Microsoft Intune

Automatically setting up OneDrive for Business via Intune

The OneDrive for Business team has made a number of changes to support automatic configuration of OneDrive, including support for automatically signing in, configuring known folder migration, enabling offline files, and more.  But since the OneDrive client is configured via GPO and not MDM policies, that meant using some rather nasty-looking custom OMA-URI policies in Intune.  Nicola Suter published a good blog last year that talked about how to do that.

With the Administrative Templates support in Intune now generally available, it’s even easier to do this as you no longer need to use custom OMA-URIs.  Instead, the policies are available directly in the Intune portal.  Just create a new device configuration profile, choose “Windows 10 and later” for the supported platform, and “Administrative Templates” as the profile type.  From there, you can search for the options that you want to configure.  Here are the options that I configured to set this up:


Those are the four settings that you need (although you might choose to set more):

  • Use OneDrive Files On-Demand.  You don’t want to wait for all the actual content to sync to the device (and you probably don’t want to take up the disk space either), so this tells OneDrive to keep the data in the cloud and just set up the file and folder structure – files you try to open will be downloaded on demand.
  • Silently sign in users to the OneDrive sync client with their Windows credentials.  When using Azure AD Join or Hybrid Azure AD Join, the Azure AD user token is already available and can be used to automatically sign into OneDrive for Business – no need to type in e-mail addresses (UPNs) and passwords.
  • Silently move Windows known folders to OneDrive.  This makes sure that the Documents, Desktop, and Pictures folders are automatically synced to OneDrive.  For new devices being deployed with Windows Autopilot, there’s nothing to migrate, so this just makes sure that the files synced from the cloud show up in the right place.  (If you are applying this policy to an existing device, be aware that some file types cannot currently be migrated automatically.  See the OneDrive documentation for more details.)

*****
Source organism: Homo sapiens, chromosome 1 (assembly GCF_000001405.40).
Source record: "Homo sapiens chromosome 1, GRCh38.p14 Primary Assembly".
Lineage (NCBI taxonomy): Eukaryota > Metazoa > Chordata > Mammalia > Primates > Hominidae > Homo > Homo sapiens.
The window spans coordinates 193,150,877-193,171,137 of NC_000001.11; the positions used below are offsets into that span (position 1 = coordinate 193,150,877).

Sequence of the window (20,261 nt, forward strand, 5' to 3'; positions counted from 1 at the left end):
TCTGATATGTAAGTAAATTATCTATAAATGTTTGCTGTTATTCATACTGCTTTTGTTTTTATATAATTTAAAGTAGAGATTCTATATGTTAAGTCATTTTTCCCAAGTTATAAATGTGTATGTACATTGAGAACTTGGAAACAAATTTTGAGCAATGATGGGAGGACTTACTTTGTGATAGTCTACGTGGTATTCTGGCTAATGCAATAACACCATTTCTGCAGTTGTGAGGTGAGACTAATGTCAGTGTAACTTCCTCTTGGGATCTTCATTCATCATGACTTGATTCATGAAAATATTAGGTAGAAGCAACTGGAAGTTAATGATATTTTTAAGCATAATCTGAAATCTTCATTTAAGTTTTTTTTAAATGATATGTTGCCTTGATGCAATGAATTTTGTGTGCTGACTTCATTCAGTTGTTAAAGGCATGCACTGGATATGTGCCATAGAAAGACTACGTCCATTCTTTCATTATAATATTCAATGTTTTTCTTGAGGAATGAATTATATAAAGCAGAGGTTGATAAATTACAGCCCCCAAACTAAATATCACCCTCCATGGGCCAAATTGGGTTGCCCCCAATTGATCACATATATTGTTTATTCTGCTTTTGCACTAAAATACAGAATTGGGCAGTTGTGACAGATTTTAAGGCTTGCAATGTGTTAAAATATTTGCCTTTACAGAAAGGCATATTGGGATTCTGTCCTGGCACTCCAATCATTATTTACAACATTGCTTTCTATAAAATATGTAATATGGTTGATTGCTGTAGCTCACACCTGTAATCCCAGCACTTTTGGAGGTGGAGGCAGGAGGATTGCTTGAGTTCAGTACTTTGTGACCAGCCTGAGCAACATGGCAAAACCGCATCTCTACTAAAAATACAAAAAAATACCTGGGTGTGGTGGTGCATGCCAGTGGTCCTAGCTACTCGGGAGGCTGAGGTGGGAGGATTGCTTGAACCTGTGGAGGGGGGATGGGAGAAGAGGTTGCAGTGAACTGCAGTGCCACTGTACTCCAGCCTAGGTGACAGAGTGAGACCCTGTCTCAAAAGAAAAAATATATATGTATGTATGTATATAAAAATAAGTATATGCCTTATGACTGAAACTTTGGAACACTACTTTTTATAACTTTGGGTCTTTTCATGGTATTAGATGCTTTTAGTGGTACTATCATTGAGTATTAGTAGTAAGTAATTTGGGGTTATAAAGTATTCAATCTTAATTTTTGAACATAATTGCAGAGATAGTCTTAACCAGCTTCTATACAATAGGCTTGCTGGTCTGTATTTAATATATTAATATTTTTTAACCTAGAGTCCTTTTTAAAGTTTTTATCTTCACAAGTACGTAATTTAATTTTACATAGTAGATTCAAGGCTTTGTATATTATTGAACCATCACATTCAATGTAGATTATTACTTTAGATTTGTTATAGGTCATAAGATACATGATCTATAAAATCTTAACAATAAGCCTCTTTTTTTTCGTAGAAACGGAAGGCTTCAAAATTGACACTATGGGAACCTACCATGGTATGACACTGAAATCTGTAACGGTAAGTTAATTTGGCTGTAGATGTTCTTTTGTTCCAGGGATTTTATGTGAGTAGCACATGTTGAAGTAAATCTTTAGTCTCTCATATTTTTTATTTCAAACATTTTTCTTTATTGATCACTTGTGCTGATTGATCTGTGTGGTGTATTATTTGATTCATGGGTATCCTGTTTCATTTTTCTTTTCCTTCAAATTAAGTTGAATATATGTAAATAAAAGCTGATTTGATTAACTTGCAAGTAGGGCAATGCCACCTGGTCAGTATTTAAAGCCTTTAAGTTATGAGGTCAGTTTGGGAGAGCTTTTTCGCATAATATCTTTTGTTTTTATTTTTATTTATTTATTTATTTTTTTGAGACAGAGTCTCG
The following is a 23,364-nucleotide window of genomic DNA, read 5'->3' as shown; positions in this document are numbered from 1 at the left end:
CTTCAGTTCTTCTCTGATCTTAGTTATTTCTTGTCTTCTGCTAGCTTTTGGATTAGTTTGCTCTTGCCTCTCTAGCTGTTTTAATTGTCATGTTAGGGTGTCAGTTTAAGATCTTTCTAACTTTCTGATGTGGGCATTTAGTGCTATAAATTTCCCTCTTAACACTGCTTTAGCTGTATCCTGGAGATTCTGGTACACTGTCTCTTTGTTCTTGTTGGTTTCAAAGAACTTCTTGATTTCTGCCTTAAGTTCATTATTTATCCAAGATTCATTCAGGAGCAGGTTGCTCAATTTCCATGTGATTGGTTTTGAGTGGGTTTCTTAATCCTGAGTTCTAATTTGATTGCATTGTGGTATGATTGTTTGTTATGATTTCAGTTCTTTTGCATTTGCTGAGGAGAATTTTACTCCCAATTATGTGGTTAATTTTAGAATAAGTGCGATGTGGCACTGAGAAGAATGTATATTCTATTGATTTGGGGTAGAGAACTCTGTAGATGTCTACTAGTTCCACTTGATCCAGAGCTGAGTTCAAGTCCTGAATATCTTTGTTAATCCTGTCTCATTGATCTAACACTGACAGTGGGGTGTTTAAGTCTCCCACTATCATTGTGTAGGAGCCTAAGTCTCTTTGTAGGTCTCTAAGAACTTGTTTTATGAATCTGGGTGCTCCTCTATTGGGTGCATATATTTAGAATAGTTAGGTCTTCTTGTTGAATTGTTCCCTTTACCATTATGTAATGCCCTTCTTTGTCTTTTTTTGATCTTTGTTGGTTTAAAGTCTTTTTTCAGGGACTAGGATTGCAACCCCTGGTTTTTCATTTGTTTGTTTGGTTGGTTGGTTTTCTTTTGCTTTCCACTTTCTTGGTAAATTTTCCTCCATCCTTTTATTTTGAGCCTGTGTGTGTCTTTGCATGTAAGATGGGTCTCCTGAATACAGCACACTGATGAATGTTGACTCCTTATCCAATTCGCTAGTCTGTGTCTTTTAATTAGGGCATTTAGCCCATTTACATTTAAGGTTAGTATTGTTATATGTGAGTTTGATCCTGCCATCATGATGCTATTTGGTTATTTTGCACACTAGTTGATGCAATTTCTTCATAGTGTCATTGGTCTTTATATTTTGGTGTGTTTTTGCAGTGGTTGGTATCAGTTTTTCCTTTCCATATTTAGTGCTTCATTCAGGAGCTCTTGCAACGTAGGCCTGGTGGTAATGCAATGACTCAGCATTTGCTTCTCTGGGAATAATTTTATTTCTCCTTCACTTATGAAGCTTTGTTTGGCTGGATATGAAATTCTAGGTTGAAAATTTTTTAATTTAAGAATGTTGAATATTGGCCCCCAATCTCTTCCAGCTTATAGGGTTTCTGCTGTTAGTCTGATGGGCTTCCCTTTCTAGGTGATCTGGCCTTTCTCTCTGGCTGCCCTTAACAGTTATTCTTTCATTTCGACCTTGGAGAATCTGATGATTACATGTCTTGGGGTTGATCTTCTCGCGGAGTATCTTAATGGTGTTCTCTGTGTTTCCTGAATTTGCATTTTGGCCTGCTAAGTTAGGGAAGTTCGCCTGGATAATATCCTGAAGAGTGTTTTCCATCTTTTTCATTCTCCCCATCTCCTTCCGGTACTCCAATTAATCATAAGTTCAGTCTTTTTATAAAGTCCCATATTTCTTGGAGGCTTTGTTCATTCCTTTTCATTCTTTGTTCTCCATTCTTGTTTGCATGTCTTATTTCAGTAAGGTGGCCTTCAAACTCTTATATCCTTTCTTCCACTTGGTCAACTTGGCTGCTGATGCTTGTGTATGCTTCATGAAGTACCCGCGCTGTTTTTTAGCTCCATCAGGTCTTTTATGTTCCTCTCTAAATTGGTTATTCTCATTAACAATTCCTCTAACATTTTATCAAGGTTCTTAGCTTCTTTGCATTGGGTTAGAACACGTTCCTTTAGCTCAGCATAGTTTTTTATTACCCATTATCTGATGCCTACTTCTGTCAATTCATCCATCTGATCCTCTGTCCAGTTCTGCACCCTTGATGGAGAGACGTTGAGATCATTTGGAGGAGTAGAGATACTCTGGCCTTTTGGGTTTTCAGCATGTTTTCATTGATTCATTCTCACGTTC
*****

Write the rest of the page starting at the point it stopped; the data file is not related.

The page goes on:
You’ll also need to fill in your Azure AD tenant ID (available from the Azure portal, see the properties of the tenant).
  • Prevent users from redirecting their Windows known folders to their PC.  This keeps them from undoing the known folder move by clicking the “Stop protecting” button in OneDrive.

That’s all you need from a settings perspective – deploy those settings to your Windows Autopilot devices.  You might want to consider one additional thing though: forcing the OneDrive client to upgrade and use a per-machine installation.  The version built into Windows 10 may not be new enough to support all of these features, so the user might otherwise see it pop up until it self-updates to the required version.  By forcing it to upgrade before the user signs in, you can avoid that.  See the sample described in my earlier blog that talks about doing this via an MSI-delivered PowerShell script.  With that in place to do the per-machine installation before the user signs in, the whole process is completed automated.  The end result: